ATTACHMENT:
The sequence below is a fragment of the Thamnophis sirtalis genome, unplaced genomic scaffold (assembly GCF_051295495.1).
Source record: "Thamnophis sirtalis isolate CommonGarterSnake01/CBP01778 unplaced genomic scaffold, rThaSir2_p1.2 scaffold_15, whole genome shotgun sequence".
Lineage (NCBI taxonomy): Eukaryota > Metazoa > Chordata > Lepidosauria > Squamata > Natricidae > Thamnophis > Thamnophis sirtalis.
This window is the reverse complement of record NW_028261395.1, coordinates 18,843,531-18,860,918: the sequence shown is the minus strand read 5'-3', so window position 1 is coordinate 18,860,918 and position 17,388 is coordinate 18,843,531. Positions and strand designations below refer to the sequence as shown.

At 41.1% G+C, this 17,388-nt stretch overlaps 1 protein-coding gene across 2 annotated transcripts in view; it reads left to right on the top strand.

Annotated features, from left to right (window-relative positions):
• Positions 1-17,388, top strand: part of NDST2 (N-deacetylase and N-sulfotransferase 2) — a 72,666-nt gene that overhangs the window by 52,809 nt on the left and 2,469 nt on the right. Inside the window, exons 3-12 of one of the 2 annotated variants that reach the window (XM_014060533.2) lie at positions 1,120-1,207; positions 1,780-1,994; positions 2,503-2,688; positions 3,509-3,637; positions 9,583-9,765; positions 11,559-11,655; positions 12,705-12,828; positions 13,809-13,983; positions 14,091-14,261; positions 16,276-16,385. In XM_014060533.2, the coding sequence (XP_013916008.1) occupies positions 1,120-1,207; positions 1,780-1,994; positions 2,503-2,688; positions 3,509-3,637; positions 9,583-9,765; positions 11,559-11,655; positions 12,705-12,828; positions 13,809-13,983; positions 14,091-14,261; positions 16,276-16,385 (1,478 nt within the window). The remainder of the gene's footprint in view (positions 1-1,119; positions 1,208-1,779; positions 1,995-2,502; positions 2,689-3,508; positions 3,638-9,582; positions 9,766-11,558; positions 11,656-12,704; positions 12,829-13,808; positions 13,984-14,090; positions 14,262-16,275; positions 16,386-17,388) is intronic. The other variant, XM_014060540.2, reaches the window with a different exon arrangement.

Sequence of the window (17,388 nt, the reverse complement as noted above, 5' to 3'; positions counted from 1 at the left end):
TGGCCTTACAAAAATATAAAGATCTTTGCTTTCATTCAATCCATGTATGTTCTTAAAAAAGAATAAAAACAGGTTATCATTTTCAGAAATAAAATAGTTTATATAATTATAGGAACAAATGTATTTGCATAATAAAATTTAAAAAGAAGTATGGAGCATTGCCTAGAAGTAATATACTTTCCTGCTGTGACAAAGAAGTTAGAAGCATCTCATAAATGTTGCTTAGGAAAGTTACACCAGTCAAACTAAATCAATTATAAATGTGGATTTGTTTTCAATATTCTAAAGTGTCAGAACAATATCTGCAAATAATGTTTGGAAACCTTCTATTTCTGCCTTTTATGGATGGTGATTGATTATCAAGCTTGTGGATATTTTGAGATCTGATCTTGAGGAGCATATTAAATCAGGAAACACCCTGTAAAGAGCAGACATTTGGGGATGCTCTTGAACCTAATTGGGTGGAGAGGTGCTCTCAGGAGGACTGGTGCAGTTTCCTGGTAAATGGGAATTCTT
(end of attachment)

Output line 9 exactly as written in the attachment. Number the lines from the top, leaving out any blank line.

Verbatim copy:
TGGCCTTACAAAAATATAAAGATCTTTGCTTTCATTCAATCCATGTATGTTCTTAAAAAAGAATAAAAACAGGTTATCATTTTCAGAAATAAAATAGTTTATATAATTATAGGAACAAATGTATTTGCATAATAAAATTTAAAAAGAAGTATGGAGCATTGCCTAGAAGTAATATACTTTCCTGCTGTGACAAAGAAGTTAGAAGCATCTCATAAATGTTGCTTAGGAAAGTTACACCAGTCAAACTAAATCAATTATAAATGTGGATTTGTTTTCAATATTCTAAAGTGTCAGAACAATATCTGCAAATAATGTTTGGAAACCTTCTATTTCTGCCTTTTATGGATGGTGATTGATTATCAAGCTTGTGGATATTTTGAGATCTGATCTTGAGGAGCATATTAAATCAGGAAACACCCTGTAAAGAGCAGACATTTGGGGATGCTCTTGAACCTAATTGGGTGGAGAGGTGCTCTCAGGAGGACTGGTGCAGTTTCCTGGTAAATGGGAATTCTT